Her new project, which comes out next month, is the new issue of Ley Lines. The issue is about Patti Smith and music, but it’s also about Jimi Hendrix, Dante Alighieri and Henri Rousseau. Chu is an artist who is not especially interested in narrative, but she’s fascinated in mood and design in interesting ways. She was kind enough to open up and talk about her work in process.
Continue reading “Smash Pages Q&A: Diana Chu”
The creator of ‘Bubblegum Lovers’ discusses making comics, having two Twitter accounts and more.
Alex Law has been making comics for as long as they remember, but over the past few years they’ve posted online a series of comics and illustrations like Bubblegum Lovers, Voluntary Feminization, The Cutest Gangbang and others that play with and question ideas and assumptions about gender and gender roles. Some of the work is sexually explicit and some not, some takes the form of comics, some of it is illustration, but what unites them is this sensibility and this very casual matter of factness about subverting some of these ideas around gender and sexuality. The work manages to be sexy and cute, thoughtful and funny, and sometimes startling in how those come together and play out.
Recently Law posted two comics pointing out certain tropes around female heroines and villains, and they were thoughtful and pointed at how the genre has handled certain tropes. They’ve gotten some flack for them online unfortunately, but I reached out to Law to talk about their work, drawing sex and why they have two Twitter accounts.
Continue reading “Smash Pages Q&A: Alex Law”
The ‘Mars Attacks’ and ‘Crogan Adventures’ creator discusses his latest book from First Second on how to fix your car.
Chris Schweizer has been making comics for years and remains best known to some for his series The Crogan Adventures, which was not just three graphic novels but six radio plays as well. He’s made a number of other comics and illustrations over the years including the art book 555 Character Drawings, he made the graphic novel The Creeps, and has worked on other comics projects including the recent Mars Attacks. He’s regularly posting illustrations and short comics on social media and his Patreon. His new book is Maker Comics: Fix a Car.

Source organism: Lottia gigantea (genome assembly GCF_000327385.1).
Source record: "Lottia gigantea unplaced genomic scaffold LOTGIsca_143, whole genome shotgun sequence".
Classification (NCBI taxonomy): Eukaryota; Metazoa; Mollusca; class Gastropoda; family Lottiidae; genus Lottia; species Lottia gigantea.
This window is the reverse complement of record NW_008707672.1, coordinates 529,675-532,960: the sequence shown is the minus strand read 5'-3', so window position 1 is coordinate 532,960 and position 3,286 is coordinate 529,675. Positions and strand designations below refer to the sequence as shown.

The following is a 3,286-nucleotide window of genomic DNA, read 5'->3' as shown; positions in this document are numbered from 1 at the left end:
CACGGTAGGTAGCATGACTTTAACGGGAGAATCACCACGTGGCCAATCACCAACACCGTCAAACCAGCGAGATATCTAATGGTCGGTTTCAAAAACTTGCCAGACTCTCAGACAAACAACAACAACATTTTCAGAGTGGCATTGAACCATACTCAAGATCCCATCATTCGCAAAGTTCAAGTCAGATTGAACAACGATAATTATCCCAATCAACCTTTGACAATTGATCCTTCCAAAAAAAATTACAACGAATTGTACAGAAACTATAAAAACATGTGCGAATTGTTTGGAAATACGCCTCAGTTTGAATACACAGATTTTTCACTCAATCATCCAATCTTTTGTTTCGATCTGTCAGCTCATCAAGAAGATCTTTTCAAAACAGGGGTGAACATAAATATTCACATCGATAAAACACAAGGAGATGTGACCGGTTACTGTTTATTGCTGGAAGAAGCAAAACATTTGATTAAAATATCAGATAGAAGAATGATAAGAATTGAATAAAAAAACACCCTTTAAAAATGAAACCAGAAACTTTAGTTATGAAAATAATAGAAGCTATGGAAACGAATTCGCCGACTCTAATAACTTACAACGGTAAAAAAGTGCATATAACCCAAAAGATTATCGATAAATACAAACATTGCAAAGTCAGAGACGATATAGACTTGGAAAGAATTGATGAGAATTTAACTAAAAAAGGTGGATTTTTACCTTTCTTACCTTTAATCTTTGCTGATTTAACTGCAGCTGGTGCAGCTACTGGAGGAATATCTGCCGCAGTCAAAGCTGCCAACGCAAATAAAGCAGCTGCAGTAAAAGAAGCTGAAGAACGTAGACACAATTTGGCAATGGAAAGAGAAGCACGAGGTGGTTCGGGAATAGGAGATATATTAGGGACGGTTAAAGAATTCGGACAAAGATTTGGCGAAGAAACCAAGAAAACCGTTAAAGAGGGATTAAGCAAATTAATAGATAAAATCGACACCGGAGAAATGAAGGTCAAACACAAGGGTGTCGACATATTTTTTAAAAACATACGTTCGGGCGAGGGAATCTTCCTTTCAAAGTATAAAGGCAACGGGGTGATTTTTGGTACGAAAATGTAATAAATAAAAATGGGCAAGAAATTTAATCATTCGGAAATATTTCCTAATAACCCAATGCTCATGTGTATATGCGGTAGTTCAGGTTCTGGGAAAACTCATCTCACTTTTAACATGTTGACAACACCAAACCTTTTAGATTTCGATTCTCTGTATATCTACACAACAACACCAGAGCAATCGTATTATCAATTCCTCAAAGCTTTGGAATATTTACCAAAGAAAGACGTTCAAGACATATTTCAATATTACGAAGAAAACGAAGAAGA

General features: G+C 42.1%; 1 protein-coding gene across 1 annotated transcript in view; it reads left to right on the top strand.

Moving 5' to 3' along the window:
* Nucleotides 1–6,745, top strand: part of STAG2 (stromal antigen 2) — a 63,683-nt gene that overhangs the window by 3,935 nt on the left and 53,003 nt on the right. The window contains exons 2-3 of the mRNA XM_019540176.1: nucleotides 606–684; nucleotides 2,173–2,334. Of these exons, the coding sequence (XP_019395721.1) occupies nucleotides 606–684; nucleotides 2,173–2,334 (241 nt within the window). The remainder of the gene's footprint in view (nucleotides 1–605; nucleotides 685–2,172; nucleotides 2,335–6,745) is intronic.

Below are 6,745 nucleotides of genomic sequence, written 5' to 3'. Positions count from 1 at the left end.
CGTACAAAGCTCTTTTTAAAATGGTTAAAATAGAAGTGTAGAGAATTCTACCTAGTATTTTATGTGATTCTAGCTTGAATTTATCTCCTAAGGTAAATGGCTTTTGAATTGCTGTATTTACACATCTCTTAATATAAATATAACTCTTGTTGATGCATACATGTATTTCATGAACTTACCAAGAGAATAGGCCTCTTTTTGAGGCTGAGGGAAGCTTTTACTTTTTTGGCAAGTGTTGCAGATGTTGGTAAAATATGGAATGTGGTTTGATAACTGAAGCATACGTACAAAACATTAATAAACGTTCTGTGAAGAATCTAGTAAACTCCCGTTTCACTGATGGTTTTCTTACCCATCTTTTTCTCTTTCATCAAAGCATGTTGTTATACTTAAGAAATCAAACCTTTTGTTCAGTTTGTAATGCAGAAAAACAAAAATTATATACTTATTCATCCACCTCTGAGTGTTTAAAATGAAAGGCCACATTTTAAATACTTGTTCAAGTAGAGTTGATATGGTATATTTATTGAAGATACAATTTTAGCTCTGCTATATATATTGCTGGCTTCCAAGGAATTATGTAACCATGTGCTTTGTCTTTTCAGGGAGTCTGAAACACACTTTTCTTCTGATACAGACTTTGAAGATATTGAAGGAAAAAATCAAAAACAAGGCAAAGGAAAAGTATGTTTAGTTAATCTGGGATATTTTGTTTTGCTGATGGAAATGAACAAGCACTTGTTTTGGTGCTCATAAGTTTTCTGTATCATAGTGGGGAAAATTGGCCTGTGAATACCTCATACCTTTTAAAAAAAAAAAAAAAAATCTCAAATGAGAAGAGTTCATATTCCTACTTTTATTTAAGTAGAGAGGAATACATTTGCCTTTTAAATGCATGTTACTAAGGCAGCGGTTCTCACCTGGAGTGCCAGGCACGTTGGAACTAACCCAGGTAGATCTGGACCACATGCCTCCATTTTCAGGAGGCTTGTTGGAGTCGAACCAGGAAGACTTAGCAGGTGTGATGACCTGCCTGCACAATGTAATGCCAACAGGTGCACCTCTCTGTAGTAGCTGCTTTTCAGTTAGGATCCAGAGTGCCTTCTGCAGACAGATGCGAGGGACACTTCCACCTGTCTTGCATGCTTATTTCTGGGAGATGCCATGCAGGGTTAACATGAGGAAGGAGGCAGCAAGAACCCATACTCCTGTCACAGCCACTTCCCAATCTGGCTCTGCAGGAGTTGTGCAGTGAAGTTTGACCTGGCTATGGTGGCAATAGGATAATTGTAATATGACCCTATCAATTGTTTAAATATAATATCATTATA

Part of the new Maker series from First Second books, it’s a departure for Schweizer, which we talked about. Not just an instructional manual, the book is the story of Ms. Gritt who is running a Car Club and teaching a cast of teenagers about car maintenance and repair, about how various parts of cars and trucks operate and offering valuable information. Schweizer is masterful at integrating both these elements together, crafting an ensemble story with large blocks of information, and I was thrilled to get to talk with him about the book, how he works and his many projects.
Continue reading “Smash Pages Q&A: Chris Schweizer”
The cartoonist and illustrator discusses her latest work from First Second, ‘Maker Comics: Bake Like a Pro!’
Falynn Koch is a cartoonist and illustrator who graduated from the Savannah College of Art and Design and has been focused on making nonfiction comics. Her first two books were part of the Science Comics series from First Second Books, Bats: Learning to Fly and Plagues: The Microscopic Battlefield.
Her new book is Maker Comics: Bake Like a Pro! Part of a new line of instructional comics from First Second, Koch is perhaps a perfect person to make the book, being a cartoonist who also attended culinary school. As an amateur baker, I was glad to have the chance to talk with Koch recently about the book and her process.
Continue reading “Smash Pages Q&A: Falynn Koch”
The duo discuss their comiXology Originals title ‘Delver,’ the fantasy genre and much more.
Spike Trotman is the woman behind Iron Circus Comics, one of North America’s best comics publishers. She is also the creator of the webcomic Templar AZ and the book Poorcraft, the writer of Yes, Roya and Iris and Angel, and cohost of the podcast Dirty Old Ladies. MK Reed is the writer of many comics including Americus, Palefire and Science Comics: Dinosaurs, and the co-writer of The Castoffs.
The two have teamed up with artist Clive Hawken on Delver, a new series coming out from comiXology Originals. It’s the story of Temerity, whose life and town is changed when a portal opens, and the town and the region becomes overrun with adventurers. It’s a story that takes a look at the fantasy genre in a different way and asks a few of the questions that sometimes bother those who like the genre. The second issue is out tomorrow, and they were kind enough to answer a few questions about the series.
Continue reading “Smash Pages Q&A: Spike Trotman and MK Reed”